Netflix Reduces Prices to Boost Subscriptions

Netflix Reduces Prices to Boost Subscriptions

Netflix Inc. said on Thursday it had reduced the prices of its subscription plans in some countries, as the streaming giant looks to retain subscribers growth amid stiff competition from rivals across the world.

With the pandemic-fueled boom cooling and consumers turning more cautious about spending, competition in the streaming businesses has heightened, pushing the companies to rethink their strategies.

There is pressure on subscription sales in the Africa market on account of weakening local currencies. According to the Wall Street Journal, which reported the Netflix news first earlier in the day, the price cuts span across some Middle Eastern countries, sub-Saharan African markets and parts of Latin America and Asia.

The cuts apply to certain tiers of Netflix in those markets and in some cases halve the cost of a subscription, the Journal reported.

Netflix, which operates in over 190 countries, has been looking to grow its share in newer international regions as the U.S. and Canada markets saturate. Earlier this month, it laid out plans to crack down on password sharing for accounts on its streaming platform.

“We’re always exploring ways to improve our members’ experience. We can confirm that we are updating the pricing of our plans in certain countries,” a spokesperson for the company said.

JP Morgan Reacts to Price Cut

Netflix is among the day’s top decliners in media, with the stock down 4% – apparently at least in part due to news that the company has dialled back its prices in dozens of markets – a development that has J.P. Morgan said “We’d buy the pullback.”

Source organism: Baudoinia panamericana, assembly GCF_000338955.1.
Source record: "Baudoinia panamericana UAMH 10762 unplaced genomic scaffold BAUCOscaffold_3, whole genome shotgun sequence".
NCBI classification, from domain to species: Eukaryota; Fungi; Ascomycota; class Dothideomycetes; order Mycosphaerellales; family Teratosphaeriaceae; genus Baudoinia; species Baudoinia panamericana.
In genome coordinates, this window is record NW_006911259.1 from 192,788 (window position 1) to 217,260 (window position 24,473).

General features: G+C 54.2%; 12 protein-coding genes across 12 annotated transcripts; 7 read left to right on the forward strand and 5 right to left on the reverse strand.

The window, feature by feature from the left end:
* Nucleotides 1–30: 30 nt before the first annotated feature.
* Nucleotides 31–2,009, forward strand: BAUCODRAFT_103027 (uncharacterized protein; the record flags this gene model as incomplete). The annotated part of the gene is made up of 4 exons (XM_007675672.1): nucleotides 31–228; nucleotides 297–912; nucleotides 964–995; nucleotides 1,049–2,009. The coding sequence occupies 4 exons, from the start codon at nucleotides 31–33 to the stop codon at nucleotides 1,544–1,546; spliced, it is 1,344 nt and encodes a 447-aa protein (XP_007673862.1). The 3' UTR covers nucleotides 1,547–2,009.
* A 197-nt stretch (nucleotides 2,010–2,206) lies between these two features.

The streaming pioneer is reducing prices on certain tiers in markets ranging across the Middle East, sub-Saharan Africa, Eastern Europe, Latin America and parts of Asia.

Those cuts “appear concentrated toward markets where the company is still in the early innings of service adoption,” KeyBanc analyst Justin Patterson says, estimating the cuts land for about 6-10% of subscribers.

That makes it “likely immaterial to revenue,” Patterson said, given the small size of the markets and the fact that Netflix likely had the cuts in the works when it issued guidance. Lower average revenue per user from those regions will likely be offset by improved retention and possibly new subscribers, he noted.

“Bigger picture, Netflix appears to be balancing both sides of its subscriber bases, by making the service more cost-effective in nascent markets and taking monetization actions (whether through paid sharing, ads, or price increases) in mature markets,” Patterson said.

The new cuts appear to follow Netflix’s path in India, where it cut prices in December 2021 to maximize potential, J.P. Morgan analyst Doug Anmuth noted.

# Netflix Slashed Prices to Boost Subscriptions

Naira Lost 11% as Banks Issue New Update on FX Spending